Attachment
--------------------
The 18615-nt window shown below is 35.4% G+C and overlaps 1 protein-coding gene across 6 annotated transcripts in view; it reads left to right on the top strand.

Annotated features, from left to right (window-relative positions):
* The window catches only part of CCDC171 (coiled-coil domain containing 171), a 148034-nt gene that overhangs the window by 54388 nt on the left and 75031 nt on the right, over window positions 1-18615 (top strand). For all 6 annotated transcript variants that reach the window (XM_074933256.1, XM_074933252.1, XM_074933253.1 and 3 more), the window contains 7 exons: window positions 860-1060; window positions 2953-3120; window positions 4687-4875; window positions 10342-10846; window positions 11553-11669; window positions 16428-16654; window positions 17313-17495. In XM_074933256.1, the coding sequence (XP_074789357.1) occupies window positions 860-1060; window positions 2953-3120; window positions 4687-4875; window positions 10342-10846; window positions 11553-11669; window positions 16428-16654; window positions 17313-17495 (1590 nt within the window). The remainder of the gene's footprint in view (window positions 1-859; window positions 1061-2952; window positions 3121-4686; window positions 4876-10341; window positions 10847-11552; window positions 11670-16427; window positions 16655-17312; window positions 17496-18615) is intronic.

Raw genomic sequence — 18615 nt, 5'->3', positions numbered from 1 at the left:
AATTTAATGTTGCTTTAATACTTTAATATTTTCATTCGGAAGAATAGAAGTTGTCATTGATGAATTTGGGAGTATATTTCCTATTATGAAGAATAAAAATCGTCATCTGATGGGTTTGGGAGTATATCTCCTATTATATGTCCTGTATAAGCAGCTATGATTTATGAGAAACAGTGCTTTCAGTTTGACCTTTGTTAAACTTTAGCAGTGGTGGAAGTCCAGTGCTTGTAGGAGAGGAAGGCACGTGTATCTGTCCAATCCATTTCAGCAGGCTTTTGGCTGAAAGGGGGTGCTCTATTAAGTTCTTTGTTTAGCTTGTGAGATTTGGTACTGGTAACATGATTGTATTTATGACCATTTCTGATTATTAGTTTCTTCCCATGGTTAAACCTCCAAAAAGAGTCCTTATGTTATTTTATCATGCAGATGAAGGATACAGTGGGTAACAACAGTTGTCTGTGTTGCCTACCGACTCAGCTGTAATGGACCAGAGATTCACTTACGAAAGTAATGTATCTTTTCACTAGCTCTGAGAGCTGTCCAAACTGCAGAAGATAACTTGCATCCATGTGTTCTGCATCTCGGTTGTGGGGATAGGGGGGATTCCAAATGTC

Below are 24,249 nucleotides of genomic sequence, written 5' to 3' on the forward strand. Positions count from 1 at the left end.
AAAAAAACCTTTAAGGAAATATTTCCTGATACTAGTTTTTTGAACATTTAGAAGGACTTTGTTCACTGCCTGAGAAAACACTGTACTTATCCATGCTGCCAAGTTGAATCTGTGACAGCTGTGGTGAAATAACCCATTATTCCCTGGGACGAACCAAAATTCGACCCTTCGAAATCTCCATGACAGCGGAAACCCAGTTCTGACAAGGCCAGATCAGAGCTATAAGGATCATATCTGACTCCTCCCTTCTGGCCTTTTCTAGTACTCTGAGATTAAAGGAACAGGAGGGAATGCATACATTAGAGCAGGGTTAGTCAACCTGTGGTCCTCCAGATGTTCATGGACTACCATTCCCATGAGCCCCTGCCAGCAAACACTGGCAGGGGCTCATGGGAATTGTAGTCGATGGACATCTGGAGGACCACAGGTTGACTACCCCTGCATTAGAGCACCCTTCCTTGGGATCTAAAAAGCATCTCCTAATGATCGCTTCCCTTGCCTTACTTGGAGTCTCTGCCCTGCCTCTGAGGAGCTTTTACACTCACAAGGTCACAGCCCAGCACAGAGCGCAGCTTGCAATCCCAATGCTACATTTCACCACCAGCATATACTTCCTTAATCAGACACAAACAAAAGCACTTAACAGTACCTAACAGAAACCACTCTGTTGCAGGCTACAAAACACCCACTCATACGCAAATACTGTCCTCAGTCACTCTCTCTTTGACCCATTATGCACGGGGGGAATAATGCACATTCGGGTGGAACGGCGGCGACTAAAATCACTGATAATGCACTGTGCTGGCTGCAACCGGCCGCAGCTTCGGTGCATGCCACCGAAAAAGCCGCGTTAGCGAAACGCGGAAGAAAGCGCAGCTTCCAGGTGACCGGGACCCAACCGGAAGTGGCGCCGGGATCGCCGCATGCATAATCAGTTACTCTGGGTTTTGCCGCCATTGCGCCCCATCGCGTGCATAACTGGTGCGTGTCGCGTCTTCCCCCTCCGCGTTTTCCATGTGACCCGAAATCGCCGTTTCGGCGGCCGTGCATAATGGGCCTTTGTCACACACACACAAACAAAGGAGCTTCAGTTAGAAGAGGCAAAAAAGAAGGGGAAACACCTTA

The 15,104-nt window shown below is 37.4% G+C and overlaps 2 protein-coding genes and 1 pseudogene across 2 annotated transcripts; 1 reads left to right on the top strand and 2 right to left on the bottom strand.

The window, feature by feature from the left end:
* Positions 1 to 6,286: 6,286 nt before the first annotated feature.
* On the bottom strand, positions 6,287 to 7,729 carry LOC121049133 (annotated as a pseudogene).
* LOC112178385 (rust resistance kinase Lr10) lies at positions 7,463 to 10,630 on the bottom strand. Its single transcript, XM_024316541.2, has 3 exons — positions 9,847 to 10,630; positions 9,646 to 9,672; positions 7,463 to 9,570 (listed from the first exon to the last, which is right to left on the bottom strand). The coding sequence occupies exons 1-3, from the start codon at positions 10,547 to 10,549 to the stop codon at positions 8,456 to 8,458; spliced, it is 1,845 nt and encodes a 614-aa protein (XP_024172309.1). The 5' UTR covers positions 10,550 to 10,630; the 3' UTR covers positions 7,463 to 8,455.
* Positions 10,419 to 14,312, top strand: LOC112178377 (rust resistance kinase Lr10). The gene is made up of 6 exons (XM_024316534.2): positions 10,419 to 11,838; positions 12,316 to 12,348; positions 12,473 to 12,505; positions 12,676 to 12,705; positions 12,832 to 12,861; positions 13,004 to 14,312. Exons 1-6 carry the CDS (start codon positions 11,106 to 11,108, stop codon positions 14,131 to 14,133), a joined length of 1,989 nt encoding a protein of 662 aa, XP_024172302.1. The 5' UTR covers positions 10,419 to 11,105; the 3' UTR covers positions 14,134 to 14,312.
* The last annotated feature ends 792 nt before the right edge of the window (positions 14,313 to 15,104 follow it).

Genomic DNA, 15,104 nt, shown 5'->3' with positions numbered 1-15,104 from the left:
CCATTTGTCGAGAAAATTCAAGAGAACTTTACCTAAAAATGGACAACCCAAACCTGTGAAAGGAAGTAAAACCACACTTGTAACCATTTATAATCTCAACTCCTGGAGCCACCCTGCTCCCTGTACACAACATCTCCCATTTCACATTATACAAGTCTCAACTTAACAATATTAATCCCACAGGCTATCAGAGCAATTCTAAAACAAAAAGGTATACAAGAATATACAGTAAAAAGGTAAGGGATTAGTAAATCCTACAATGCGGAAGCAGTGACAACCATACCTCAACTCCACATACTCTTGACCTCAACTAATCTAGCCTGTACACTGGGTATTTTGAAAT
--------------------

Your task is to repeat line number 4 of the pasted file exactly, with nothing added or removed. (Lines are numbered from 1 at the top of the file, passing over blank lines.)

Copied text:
Raw genomic sequence — 18615 nt, 5'->3', positions numbered from 1 at the left: